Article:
A plant species or population is considered native to a geographical area (“area” being fundamental to nativeness, endemism, and alienness) if it’s naturally established there and hasn’t been voluntarily or involuntarily introduced through human influence. Among the alien species introduced by humans, a distinction is sometimes drawn between “archaeophytes” (which were introduced before Christopher Columbus’s 1492 voyage to the Americas) and “neophytes” (which were introduced after). The same applies for plant communities (in the phytosociological sense of the term), and certain “new” communities, consisting mainly of alien species, should logically be considered non-native.
Not all introduced plants are necessarily detrimental to us and therefore do not require control, let alone elimination from a given area. Many plant species cultivated in Europe happen to come from other continents, including the tomato plant, maize, and a variety of ornamental plants. Nevertheless, among the alien species that have been introduced, some acclimatize well to their new territory and a certain number become alien invasive species. Those invasive species cause environmental, economic and/or health-related damage. These are the “problematic” species that must be controlled, managed, confined to certain areas, or even eradicated where desirable and possible.
Plant Palettes in Cities and Forests
Limiting the introduction of alien tree species in forest environments is warranted, particularly as the result of their poor adaptation, in dense and dominant stands, in the natural ecosystems in which they are introduced. Their introduction can lead to epidemics and destabilize the forest ecosystem to the point of making it more vulnerable to catastrophic events.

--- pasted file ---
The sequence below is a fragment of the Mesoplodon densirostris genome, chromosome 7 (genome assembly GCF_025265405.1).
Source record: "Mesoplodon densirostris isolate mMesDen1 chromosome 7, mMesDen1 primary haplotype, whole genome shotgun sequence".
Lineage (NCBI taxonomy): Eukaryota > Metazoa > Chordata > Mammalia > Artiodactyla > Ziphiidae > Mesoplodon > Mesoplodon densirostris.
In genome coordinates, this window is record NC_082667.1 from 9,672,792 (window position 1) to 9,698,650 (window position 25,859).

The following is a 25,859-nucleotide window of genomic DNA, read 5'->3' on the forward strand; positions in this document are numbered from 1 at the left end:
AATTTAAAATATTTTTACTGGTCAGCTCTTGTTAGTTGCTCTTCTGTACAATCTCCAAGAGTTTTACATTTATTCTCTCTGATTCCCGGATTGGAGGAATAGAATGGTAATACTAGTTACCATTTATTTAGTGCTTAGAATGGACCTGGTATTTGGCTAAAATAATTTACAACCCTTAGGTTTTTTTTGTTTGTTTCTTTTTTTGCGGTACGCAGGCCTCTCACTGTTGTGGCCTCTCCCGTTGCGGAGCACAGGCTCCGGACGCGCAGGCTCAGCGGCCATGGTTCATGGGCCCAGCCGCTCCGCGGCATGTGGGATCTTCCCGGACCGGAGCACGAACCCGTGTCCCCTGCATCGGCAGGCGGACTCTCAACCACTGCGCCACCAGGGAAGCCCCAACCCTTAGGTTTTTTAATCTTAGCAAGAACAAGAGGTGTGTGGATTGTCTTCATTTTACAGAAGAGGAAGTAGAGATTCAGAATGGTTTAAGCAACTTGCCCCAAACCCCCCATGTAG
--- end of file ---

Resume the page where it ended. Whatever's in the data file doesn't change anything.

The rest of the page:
On this matter, the French Botanical Society details all the potential consequences of the introduction of alien tree species in “natural” environments in its White paper on the introduction of alien tree species in forest environments (Livre blanc sur l’introduction d’essences exotiques en forêt).
In contrast, in city centers, this desire to exclude alien tree species appears much more debatable given that cities are anthropized environments that have little in common with real forests. Certain non-native species, which expansion can be controlled, are often better adapted to current and future environmental conditions than native species and can provide a larger number of ecosystem services.
Some advocates of local plant palettes in cities contend that alien tree species cannot provide for the local insect populations and microfauna (in terms of pollination, shelters, nutrition, etc.). Such a claim remains to be established. For instance, I don’t get the impression that pollinator Hymenoptera draw any distinction between an American linden (Tilia americana) planted in Paris and our indigenous lindens from the Île-de-France region (Tilia cordata and T. platyphyllos), though this would require further study.